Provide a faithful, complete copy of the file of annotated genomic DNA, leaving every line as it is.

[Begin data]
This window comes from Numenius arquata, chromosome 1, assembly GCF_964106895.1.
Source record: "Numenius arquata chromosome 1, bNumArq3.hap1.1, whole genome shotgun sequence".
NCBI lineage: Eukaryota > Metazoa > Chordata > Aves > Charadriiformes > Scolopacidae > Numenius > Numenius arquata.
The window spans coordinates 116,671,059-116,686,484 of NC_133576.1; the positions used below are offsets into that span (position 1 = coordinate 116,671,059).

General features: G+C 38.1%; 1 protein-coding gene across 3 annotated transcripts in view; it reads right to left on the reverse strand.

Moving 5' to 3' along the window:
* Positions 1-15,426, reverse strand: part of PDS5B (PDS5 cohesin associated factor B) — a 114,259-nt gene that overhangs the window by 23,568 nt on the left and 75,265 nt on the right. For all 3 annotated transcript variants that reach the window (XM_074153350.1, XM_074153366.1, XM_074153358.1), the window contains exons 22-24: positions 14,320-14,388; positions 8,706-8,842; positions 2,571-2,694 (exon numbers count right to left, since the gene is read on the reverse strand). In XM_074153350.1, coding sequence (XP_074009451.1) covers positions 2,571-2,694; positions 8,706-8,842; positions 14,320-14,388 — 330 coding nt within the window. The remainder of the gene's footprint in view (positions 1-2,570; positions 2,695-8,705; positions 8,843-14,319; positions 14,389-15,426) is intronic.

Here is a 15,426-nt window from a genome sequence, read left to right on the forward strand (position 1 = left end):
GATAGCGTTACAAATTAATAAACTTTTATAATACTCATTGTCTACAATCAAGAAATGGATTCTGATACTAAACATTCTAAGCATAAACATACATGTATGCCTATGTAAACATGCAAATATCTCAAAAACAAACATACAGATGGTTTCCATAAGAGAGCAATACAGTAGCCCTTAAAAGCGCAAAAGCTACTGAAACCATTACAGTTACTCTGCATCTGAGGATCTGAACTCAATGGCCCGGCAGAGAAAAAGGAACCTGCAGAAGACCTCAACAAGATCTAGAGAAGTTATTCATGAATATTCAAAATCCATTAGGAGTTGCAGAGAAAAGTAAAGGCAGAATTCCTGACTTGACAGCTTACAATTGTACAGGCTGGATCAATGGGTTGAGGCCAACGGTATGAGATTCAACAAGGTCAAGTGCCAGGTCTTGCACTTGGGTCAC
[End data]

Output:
This window comes from Numenius arquata, chromosome 1, assembly GCF_964106895.1.
Source record: "Numenius arquata chromosome 1, bNumArq3.hap1.1, whole genome shotgun sequence".
NCBI lineage: Eukaryota > Metazoa > Chordata > Aves > Charadriiformes > Scolopacidae > Numenius > Numenius arquata.
The window spans coordinates 116,671,059-116,686,484 of NC_133576.1; the positions used below are offsets into that span (position 1 = coordinate 116,671,059).

General features: G+C 38.1%; 1 protein-coding gene across 3 annotated transcripts in view; it reads right to left on the reverse strand.

Moving 5' to 3' along the window:
* Positions 1-15,426, reverse strand: part of PDS5B (PDS5 cohesin associated factor B) — a 114,259-nt gene that overhangs the window by 23,568 nt on the left and 75,265 nt on the right. For all 3 annotated transcript variants that reach the window (XM_074153350.1, XM_074153366.1, XM_074153358.1), the window contains exons 22-24: positions 14,320-14,388; positions 8,706-8,842; positions 2,571-2,694 (exon numbers count right to left, since the gene is read on the reverse strand). In XM_074153350.1, coding sequence (XP_074009451.1) covers positions 2,571-2,694; positions 8,706-8,842; positions 14,320-14,388 — 330 coding nt within the window. The remainder of the gene's footprint in view (positions 1-2,570; positions 2,695-8,705; positions 8,843-14,319; positions 14,389-15,426) is intronic.

Here is a 15,426-nt window from a genome sequence, read left to right on the forward strand (position 1 = left end):
GATAGCGTTACAAATTAATAAACTTTTATAATACTCATTGTCTACAATCAAGAAATGGATTCTGATACTAAACATTCTAAGCATAAACATACATGTATGCCTATGTAAACATGCAAATATCTCAAAAACAAACATACAGATGGTTTCCATAAGAGAGCAATACAGTAGCCCTTAAAAGCGCAAAAGCTACTGAAACCATTACAGTTACTCTGCATCTGAGGATCTGAACTCAATGGCCCGGCAGAGAAAAAGGAACCTGCAGAAGACCTCAACAAGATCTAGAGAAGTTATTCATGAATATTCAAAATCCATTAGGAGTTGCAGAGAAAAGTAAAGGCAGAATTCCTGACTTGACAGCTTACAATTGTACAGGCTGGATCAATGGGTTGAGGCCAACGGTATGAGATTCAACAAGGTCAAGTGCCAGGTCTTGCACTTGGGTCAC